Chinese Lithium miners labeledfrauds as Minister revokes license

Niël Terblanché

The process of awarding a lithium mining license to Xinfeng Investment (Pty) Ltd was flawed from the start while allegations of corruption and other fraudulent dealings eventually led to the complete revocation of the company’s right to mine and export lithium from Namibia’s shores.

The Minister of Mines and Energy, Tom Alweendo, in a letter to lithium miner, Zhou Hao informed of his decision to revoke Mining License 243 situated in the Exclusive Prospecting License (EPL) 7228 area near the small desert settlement of Uis.

Alweendo said that during the application for ML 243, Xinfeng deliberately included misleading, untrue and incorrect information.

“The explanations given by Xinfeng in both written and oral representations have not shown that the information pointed out as misleading, untrue and incorrect were indeed truthful, correct and not misleading and further that there was no intention not to mislead the Minister in granting ML 243. In fact, it only confirmed the fraudulent nature of the information on which the decision to grant the aforementioned license, was premised,” Alweendo stated in his letter.

He said the misleading, untrue and incorrect information as was pointed out, was a material and relevant consideration in deciding whether to grant ML 243.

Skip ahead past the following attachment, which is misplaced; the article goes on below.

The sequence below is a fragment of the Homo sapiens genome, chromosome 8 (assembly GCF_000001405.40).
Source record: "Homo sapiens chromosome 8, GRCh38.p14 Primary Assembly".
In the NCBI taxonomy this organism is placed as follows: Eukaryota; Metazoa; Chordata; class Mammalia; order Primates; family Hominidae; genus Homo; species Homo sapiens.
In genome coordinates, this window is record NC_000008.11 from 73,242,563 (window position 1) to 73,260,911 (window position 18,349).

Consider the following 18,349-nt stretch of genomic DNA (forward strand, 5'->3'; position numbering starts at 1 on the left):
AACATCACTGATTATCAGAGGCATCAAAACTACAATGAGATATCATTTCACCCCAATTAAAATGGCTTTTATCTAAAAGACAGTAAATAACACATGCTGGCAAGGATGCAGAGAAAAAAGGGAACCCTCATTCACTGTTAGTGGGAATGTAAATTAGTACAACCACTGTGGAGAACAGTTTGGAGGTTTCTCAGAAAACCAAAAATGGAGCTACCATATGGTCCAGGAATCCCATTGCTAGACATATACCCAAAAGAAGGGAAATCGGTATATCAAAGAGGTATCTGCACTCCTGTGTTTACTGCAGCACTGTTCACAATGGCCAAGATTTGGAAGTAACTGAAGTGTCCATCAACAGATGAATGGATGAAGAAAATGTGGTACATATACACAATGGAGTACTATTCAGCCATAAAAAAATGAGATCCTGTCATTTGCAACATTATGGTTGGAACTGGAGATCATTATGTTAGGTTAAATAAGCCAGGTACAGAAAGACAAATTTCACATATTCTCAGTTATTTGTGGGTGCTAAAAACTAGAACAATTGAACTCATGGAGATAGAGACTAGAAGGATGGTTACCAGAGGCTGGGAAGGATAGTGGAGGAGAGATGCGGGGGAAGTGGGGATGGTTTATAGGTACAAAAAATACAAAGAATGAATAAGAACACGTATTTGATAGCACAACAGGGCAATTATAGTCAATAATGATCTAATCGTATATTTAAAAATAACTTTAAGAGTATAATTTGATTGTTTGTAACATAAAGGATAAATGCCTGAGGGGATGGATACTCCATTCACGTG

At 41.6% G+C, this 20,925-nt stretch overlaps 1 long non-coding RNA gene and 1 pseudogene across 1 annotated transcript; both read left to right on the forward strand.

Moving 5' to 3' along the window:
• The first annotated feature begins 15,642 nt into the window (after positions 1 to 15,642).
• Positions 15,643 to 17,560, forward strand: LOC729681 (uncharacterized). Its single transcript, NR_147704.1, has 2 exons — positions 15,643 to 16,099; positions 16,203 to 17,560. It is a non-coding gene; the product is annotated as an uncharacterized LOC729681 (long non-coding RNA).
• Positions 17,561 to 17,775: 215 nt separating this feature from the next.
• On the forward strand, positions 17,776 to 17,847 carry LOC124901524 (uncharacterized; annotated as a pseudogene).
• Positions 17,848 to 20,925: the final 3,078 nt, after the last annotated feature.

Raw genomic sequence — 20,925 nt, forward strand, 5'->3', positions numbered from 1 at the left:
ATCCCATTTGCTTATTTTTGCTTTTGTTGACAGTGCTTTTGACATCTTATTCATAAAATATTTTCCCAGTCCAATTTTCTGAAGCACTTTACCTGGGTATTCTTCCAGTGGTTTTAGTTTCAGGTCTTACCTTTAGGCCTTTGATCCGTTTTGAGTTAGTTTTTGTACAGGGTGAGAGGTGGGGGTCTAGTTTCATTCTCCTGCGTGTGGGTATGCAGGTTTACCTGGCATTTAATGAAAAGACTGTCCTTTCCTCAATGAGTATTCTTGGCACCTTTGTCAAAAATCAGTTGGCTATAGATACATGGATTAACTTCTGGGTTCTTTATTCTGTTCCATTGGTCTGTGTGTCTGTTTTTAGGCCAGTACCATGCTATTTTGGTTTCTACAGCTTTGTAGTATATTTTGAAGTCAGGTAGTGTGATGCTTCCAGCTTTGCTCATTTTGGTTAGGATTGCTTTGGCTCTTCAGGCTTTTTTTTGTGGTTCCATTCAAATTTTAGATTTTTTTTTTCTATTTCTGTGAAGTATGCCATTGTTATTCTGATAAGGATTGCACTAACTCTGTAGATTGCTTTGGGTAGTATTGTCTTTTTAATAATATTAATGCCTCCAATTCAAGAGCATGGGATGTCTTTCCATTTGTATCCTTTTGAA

“Consequent to the afore decision, you are instructed to cease any and all operations related to the granting of ML 243 in the EPL 7228 area by 31 May 2023,” Alweendo ordered.

The mining Minister also instructed the lithium miner to surrender the physical ML 243 document on 31 May 2023 to Isabella Chirchir the Mining Commissioner at the Head Quarters of the Ministry of Mines and Energy located on 6 Aviation Road in Windhoek.

An investigation launched by the mining Ministry targeted officials in its geological and mineral departments after allegations of fraud, theft of mining claims and extortion surfaced.

Further worries were an amount of N$50 million allegedly channelled through a mining company owned by a family member of a close aid to the minister. The lithium miner has developed a reputation of continuously being on the wrong side of Namibian laws and regulations.

In April last year, the mining Minister was forced to stop Xifeng from exporting raw lithium ore from Namibia.

The mining license was awarded because the company promised to process the mineral in Namibia before export. The miner exported 54 000 tons of the mineral ore to China while claiming that it was only a test sample.

The company used special tipper trucks to transport the ore to the Walvis Bay harbour which increased doubts that even intended to build a processing plant or process the Lithium on Namibian soil.

At one stage the company was prevented from mining because the company started mining without an environmental clearance certificate.

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